Can’t We All Just Get Along?  --  The Skinny on Non-Competes

About once a month I get a phone call from a staffing client, let’s call them Extremely Reasonable Staffing Agency (ERSA), who is up in arms because their top recruiter or their Sales Manager (we’ll call him, Murphy) has flown the coop and perched at the nearest competitors office. 

“They are going to steal all of our clients unless we get a restraining order!!!!” 

At that point we pause to examine our options. 

Plan A:  Aforementioned, phone answering attorney, proceeds to burn the midnight oil, drafting a law suit against Murphy, documenting all of the trade secrets and client accounts he has been given access to.  Then Mr. Attorney proceeds to formulate legal arguments on why the non-compete agreement Murphy signed when he went to work for ERSA should be enforced by Judge Ratchett, who hates those things anyway.  Then Mr. Attorney moves on to draft affidavits and coordinate meetings with ERSA and the paralegal the next morning so that it can all be signed in front of a notary.  The morning dash to the courthouse results in a long wait in the lawyers lounge for Judge Ratchett to read ERSA’s application; and/or coming back at 2:00 p.m. because the case in front of us took three-and-a-half hours and the Judge wants to eat some lunch.  Perhaps Judge Ratchett is in a good mood after lunch and we get an ex parte temporary restraining (TRO) order signed.  Upon that victory, the order must be walked down to the court clerk so that we can get expedited citations issued.  Mr. Attorney then, refreshed by afternoon coffee, hires the best process server to serve Murphy (at his highest emergency rate).  Over the next several days, Mr. Attorney attends several other hearings during which Murphy’s attorney (he had to hire one since he was served, usually paid for by his new employer) asks Judge Ratchett to dissolve the TRO.  The action culminates by spending hours preparing for the evidentiary Temporary Injunction hearing that Judge Rachett set for hearing fourteen days later.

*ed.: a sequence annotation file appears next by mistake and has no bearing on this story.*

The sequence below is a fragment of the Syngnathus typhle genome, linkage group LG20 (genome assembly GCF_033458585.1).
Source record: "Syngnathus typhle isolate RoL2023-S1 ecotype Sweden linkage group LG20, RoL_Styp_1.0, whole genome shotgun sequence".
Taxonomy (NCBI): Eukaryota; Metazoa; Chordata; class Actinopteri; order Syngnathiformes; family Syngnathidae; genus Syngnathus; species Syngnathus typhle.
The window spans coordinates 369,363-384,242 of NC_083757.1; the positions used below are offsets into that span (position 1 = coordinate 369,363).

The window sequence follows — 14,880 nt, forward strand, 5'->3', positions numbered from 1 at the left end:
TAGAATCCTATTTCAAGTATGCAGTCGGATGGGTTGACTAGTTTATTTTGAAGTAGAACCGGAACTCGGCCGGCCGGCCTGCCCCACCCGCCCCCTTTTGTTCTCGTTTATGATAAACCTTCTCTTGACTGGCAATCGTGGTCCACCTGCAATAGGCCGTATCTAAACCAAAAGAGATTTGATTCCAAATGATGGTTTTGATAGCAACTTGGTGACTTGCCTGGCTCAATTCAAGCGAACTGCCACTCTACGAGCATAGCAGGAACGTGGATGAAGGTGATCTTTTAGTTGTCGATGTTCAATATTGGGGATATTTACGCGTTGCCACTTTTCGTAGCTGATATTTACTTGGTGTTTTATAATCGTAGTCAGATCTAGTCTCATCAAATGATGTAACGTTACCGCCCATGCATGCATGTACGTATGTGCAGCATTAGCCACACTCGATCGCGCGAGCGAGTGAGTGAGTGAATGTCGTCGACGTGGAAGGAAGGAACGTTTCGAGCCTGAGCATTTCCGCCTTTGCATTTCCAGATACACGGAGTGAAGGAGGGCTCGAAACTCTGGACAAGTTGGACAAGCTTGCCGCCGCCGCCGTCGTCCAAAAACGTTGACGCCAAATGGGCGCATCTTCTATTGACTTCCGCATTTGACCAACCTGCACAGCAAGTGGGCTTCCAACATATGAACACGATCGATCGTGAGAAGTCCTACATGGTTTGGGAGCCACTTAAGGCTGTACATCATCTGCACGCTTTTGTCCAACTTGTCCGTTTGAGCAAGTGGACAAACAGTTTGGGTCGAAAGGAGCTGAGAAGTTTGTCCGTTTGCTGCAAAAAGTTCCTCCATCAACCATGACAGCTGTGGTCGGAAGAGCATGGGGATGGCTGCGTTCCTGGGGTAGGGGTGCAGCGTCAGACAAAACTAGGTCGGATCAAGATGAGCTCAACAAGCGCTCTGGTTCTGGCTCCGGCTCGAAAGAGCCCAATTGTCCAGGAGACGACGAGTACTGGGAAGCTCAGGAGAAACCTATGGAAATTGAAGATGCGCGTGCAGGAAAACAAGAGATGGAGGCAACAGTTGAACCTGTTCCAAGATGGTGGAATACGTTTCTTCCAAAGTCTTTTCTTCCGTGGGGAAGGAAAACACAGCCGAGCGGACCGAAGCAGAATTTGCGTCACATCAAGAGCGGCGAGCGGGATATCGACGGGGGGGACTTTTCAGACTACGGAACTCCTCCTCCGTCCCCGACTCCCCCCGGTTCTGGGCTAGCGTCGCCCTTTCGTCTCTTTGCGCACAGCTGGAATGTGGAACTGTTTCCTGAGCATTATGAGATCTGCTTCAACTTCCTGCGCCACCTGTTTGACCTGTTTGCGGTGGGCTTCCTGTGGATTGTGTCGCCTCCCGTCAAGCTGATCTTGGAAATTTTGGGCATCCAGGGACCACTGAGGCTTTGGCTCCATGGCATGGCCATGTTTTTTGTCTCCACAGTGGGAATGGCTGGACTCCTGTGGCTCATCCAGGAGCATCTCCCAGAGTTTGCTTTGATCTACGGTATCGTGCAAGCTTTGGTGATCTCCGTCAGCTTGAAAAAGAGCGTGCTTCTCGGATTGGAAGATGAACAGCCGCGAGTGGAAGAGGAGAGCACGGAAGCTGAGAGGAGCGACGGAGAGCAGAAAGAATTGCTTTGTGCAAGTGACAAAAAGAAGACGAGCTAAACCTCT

Plan B:  I pick up the phone and have the following conversation with the Owner of Shifty Staffing Company (we’ll just call him Dale):

Me:      Hi, Dale, this is Mr. Attorney, David Anderson.  I represent ERSA.  I’m calling because I understand you recently hired one of their Sales Managers, Murphy, who is under a non-compete.

Dale:  *stammer, stutter, murmur* Uh, yeah.  What do you want?

Me:      Well, rather than spend the upwards of $15,000.00 in legal fees it would take to get a Temporary Injunction against Murphy and sue your company for tortious interference with a contract, we’d like to see if we can work something out.

Dale:   What do you have in mind?

Me:      Don’t call on our clients.

Dale:   Come again?

Me:      Dale, just don’t call our clients during the duration of the non-compete.  Look, there is plenty of business out there for people who are willing to go get it. We think people like Murphy should be able to work for a living.  We just don’t want you using Murphy to steal the clients we helped him develop.  We want you to honor his agreement not to compete with us, at least to that extent.  What do you say, Dale?

I have had this conversation numerous times.  It has saved tens of thousands of dollars in unnecessary legal fees and spared folks the seemingly endless aggravation that comes with litigation.  With few exceptions, these phone calls dealt with lower level and mid-management employees who were subject to the non-compete.  While there are certain times when you have to pull the trigger with both barrels (usually involving long-tenured upper level employees), most of the time you are better off just getting along.  Giving Dale the chance to do the right thing up front just makes sense.  Sometimes Dale will surprise you.

One other thing.  I have never made that phone call to a staffing agency who is a member of the Texas Association of Staffing who did not step up and honor the non-compete agreement.  TAS members know how to get along.  We need to get the rest of the staffing companies in Texas to follow suit.



Leave a Reply